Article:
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Journal Article

A data-analysis strategy for detecting gravitational-wave signals from inspiraling compact binaries with a network of laser-interferometric detectors


Dhurandhar,  Sanjeev
Astrophysical Relativity, AEI-Golm, MPI for Gravitational Physics, Max Planck Society;


Bose,  Sukanta
Observational Relativity and Cosmology, AEI-Hannover, MPI for Gravitational Physics, Max Planck Society;

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Pai, A., Dhurandhar, S., & Bose, S. (2001). A data-analysis strategy for detecting gravitational-wave signals from inspiraling compact binaries with a network of laser-interferometric detectors. Physical Review D, 64(4): 042004.

Cite as: https://hdl.handle.net/11858/00-001M-0000-0013-558B-0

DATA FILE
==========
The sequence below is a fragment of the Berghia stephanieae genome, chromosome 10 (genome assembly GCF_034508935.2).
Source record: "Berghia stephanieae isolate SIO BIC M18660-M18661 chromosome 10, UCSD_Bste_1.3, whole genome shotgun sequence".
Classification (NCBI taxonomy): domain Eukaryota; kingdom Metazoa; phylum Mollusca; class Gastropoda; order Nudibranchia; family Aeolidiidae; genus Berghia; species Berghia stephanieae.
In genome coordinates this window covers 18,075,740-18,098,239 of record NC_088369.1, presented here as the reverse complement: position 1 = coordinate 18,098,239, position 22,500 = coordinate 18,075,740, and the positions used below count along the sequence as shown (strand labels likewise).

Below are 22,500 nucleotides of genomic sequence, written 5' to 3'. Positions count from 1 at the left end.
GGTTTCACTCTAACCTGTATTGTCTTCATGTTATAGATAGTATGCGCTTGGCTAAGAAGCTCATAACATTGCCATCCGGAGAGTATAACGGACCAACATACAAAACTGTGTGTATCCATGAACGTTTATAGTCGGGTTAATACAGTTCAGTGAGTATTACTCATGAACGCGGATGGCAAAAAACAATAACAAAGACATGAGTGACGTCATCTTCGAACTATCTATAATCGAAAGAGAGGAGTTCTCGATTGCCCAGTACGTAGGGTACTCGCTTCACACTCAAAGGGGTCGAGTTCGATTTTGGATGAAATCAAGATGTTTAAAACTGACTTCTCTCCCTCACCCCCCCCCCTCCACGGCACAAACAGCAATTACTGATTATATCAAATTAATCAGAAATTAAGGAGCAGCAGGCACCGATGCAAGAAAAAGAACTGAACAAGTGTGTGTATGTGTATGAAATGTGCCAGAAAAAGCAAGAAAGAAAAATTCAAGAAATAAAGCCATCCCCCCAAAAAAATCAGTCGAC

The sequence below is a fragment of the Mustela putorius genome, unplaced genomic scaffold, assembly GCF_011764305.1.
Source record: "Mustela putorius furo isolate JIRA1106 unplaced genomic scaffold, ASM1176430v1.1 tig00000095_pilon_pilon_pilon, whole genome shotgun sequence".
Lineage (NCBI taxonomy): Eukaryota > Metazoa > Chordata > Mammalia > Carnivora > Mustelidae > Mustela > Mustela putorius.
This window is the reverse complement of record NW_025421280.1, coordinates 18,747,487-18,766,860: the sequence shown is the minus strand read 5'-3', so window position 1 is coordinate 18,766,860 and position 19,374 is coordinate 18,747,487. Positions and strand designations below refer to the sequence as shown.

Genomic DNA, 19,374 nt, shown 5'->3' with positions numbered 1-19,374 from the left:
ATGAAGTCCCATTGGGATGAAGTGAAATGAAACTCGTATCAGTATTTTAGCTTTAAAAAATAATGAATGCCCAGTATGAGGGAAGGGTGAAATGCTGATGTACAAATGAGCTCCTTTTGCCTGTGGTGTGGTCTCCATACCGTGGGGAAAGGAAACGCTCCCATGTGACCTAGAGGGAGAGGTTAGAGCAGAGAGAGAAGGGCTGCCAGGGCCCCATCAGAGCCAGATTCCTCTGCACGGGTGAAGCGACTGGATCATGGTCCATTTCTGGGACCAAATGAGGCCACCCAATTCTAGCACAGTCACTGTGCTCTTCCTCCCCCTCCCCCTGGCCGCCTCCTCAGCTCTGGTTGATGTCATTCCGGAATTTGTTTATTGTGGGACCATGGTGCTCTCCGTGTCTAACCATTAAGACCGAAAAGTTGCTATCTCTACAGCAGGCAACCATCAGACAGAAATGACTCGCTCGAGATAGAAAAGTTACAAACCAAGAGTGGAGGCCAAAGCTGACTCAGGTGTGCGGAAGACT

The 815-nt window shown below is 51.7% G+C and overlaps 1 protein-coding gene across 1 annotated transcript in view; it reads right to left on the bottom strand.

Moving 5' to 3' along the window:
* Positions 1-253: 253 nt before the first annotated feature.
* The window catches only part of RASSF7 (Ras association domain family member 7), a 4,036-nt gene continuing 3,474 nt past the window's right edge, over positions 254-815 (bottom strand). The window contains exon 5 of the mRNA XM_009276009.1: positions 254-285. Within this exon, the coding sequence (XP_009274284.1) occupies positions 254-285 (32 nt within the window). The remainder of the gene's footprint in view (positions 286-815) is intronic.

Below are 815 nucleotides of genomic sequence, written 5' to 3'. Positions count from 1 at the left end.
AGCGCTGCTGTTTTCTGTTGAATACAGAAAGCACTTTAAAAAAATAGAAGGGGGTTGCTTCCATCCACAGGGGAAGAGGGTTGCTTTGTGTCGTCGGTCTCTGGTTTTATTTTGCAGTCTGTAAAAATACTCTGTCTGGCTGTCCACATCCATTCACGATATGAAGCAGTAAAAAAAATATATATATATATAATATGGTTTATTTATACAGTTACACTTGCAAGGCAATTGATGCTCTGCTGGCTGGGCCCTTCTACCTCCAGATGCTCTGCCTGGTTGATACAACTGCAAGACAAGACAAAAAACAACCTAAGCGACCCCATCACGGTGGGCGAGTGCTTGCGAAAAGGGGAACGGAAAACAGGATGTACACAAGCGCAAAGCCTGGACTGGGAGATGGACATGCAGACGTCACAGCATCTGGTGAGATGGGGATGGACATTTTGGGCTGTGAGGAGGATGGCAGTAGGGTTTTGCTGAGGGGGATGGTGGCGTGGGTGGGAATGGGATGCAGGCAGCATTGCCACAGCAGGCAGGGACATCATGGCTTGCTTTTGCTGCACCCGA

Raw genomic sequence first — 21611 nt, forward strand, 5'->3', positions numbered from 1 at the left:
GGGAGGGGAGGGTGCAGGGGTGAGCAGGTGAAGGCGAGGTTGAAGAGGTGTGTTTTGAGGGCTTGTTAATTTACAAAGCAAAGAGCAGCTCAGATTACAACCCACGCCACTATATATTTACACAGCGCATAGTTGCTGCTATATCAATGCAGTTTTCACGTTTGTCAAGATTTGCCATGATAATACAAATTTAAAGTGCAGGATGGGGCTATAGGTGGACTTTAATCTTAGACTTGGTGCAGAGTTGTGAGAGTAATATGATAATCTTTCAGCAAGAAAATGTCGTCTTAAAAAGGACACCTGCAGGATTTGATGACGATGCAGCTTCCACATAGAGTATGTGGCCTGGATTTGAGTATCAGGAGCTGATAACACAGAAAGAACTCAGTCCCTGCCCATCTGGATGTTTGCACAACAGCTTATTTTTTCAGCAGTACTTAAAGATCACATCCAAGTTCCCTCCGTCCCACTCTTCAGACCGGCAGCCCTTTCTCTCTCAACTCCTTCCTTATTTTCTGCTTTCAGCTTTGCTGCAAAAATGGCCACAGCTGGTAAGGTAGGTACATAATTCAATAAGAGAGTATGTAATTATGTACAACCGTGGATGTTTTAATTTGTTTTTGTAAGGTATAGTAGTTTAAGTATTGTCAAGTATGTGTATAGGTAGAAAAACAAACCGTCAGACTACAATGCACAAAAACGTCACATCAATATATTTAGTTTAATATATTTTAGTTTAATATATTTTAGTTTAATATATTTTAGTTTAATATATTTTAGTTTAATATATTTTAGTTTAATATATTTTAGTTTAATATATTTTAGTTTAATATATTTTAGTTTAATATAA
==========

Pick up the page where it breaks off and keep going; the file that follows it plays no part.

A data-analysis strategy based on the maximum-likelihood method (MLM) is presented for the detection of gravitational waves from inspiraling compact binaries with a network of laser-interferometric detectors having arbitrary orientations and arbitrary locations around the globe. For simplicity, we restrict ourselves to the Newtonian inspiral wave form. However, the formalism we develop here is also applicable to a wave form with post-Newtonian (PN) corrections. The Newtonian wave form depends on eight parameters: the distance r to the binary, the phase delta (c) of the wave form at the time of final coalescence, the polarization-ellipse angle psi, the angle of inclination epsilon of the binary orbit to the line of sight, the source-direction angles {theta, phi}, the time of final coalescence t(c) at the fiducial detector, and the chirp time. All these parameters are relevant for a chirp search with multiple detectors, unlike the case of a single detector. The primary construct on which the MLM is based is the network likelihood ratio (LR). We obtain this ratio here. For the Newtonian inspiral wave form, the LR is a function of the eight signal parameters. In the MLM-based detection strategy, the LR must be maximized over all of these parameters. Here, we show that it is possible to maximize it analytically with respect to four of the eight parameters, namely, {r, delta (c), psi, epsilon}. Maximization over the time of arrival is handled most efficiently by using the fast-Fourier-transform algorithm, as in the case of a single detector. This not only allows us to scan the parameter space continuously over these five parameters but also cuts down substantially on the computational costs. The analytical maximization over the four parameters yields the optimal statistic on which the decision must be based. The value of the statistic also depends on the nature of the noises in the detectors. Here, we model these noises to be mainly Gaussian, stationary, and uncorrelated for every pair of detectors. Instances of non-Gaussianity, as are present in detector outputs, can be accommodated in our formalism by implementing vetoing techniques similar to those applied for single detectors. Our formalism not only allows us to express the likelihood ratio for the network in a very simple and compact form. but also is at the basis of giving an elegant geometric interpretation to the detection problem. Maximization of the LR over the remaining three parameters is handled as follows. Owing to the arbitrary locations of the detectors in a network, the time of arrival of a signal at any detector will, in general, be different from those at the others and, consequently, will result in signal time delays. For a given network, these time delays are determined by the source-direction angles {theta0, phi}, Therefore, to maximize the LR over the parameters {theta, phi} one needs to scan over the possible time delays allowed by a network. We opt for obtaining a bank of templates for the chirp time and the time delays. This means that we construct a bank of templates over xi, theta, and phi. We first discuss "idealized" networks with all the detectors having a common noise curve for simplicity. Such an exercise nevertheless yields useful estimates about computational costs, and also tests the formalism developed here. We then consider realistic cases of networks comprising the LIGO and VIRGO detectors: These include two-detector networks, which pair up the two LIGOs or VIRGO with one of the LIGOs, and the three-detector network that includes VIRGO and both the LIGOs.